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Adherence to Mediterranean Diet May Increase Life Expectancy

Adherence to a diet high in fiber and low in saturated fats has previously been associated with good health. Additionally, numerous studies have reported the consequences of a poor diet, including obesity, cardiovascular disease and diabetes, all of which can lead to early mortality.

Researchers examined the effects of a modified Mediterranean diet on elderly participants from nine European countries to determine its impact on longevity. According to the study, the Mediterranean diet is characterized by a high intake of fruits, vegetables and unrefined whole grains; a moderate to high intake of fish; a low intake of saturated lipids, but a high intake of unsaturated lipids, namely olive oil; a low intake of meat; a low to modest intake of dairy products; and a modest intake of wine.

Participants included 74,600 men and women, ages 60 or older, with no prior history of heart disease, stroke, or cancer. Participants were enrolled in the European prospective investigation in cancer and nutrition study (EPIC)-elderly study, a prospective cohort study whose objective, among other things, is "to identify dietary patterns among elderly Europeans and to investigate the associations of diet with survival." Dietary intake was assessed at baseline, as was additional data on lifestyle and health. Adherence to the Mediterranean diet was measured using a 10-point scale, 0 being least, 9 being maximum adherence. Study participants were followed for approximately seven years.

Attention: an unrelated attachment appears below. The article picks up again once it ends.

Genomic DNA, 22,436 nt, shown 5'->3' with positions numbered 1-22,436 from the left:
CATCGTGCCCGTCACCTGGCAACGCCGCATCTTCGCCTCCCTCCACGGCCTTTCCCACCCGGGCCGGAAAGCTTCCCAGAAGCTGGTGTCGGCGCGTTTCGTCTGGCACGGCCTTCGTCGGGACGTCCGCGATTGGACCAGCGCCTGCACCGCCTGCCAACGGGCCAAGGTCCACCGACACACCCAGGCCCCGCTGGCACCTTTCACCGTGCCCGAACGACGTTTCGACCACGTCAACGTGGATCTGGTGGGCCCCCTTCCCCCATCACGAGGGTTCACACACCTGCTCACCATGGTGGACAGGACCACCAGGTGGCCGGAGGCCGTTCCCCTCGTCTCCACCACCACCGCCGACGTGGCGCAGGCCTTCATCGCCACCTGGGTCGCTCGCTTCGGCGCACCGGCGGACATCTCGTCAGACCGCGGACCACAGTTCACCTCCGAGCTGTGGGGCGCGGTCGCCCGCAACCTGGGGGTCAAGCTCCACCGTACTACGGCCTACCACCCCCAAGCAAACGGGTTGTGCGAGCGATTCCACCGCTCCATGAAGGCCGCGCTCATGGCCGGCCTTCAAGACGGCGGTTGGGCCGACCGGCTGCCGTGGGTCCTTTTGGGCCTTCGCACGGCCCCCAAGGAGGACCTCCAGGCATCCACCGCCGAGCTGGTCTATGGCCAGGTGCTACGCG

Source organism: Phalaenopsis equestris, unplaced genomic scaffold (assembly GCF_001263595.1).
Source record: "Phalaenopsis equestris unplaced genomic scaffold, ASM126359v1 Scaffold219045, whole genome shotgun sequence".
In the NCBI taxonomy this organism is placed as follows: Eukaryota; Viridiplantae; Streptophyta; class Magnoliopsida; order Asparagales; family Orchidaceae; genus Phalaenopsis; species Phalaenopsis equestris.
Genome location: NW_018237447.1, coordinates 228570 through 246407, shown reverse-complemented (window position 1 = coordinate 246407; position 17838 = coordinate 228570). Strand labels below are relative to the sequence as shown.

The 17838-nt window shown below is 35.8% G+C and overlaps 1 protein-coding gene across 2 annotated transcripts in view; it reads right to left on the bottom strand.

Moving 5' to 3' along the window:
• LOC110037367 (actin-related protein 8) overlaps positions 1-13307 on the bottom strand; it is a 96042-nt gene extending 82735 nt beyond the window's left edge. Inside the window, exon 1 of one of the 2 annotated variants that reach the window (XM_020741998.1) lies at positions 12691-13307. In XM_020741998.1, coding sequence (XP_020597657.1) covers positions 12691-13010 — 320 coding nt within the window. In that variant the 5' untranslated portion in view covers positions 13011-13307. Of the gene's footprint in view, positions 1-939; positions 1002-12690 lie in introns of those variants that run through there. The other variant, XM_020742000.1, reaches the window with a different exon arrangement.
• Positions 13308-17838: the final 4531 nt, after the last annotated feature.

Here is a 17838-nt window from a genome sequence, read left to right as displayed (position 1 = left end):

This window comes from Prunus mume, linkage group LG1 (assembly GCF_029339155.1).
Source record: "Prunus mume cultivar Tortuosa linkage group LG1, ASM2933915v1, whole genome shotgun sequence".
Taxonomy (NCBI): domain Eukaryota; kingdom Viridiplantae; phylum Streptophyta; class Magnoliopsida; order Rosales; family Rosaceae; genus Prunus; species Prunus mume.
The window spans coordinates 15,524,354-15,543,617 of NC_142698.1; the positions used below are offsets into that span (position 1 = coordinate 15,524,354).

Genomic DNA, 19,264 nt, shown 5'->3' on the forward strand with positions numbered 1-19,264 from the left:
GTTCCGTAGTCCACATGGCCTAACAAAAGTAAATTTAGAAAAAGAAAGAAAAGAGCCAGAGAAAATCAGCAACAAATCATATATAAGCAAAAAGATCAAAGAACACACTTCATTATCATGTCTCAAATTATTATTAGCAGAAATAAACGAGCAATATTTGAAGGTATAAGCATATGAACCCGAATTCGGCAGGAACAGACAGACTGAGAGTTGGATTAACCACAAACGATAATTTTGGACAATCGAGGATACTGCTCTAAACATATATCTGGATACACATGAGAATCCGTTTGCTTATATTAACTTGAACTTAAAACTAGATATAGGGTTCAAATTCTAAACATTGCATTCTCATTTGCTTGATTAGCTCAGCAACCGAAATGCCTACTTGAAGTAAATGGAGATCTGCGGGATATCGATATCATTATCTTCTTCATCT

Results found that mortality rates dropped 8% for each two-point adherence increase on the Mediterranean diet scale. A stronger rate of survival was found among participants in Greece and Spain, which the authors attribute to the fact that people in those countries already adhere to the Mediterranean diet as a part of their lifestyles. When the diet score was calibrated across the countries, the reduction in mortality was 7%.

"The important point," note the authors, "is that a diet that can be operationalised does have a relation with mortality, and that realistically achievable changes in diet - for example, 3 or 4 point increments - are associated with a reduction of total mortality by 11% or 14%, respectively."

Conclusion: "Adherence to a diet relying on plant foods and unsaturated lipids and that resembles the Mediterranean diet, may be particularly appropriate for elderly people, who represent a rapidly increasing group in Europe," the researchers wrote.

Trichopoulou A, Orfanos P, Norat T, et al. Modified Mediterranean diet and survival: EPIC-elderly prospective cohort study. BMJ online. Apr 8, 2005;
doi:10.1136/bmj.38415.644155.8F.

 



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Date Last Modified - Monday, 27-Jul-2009 09:13:56 PDT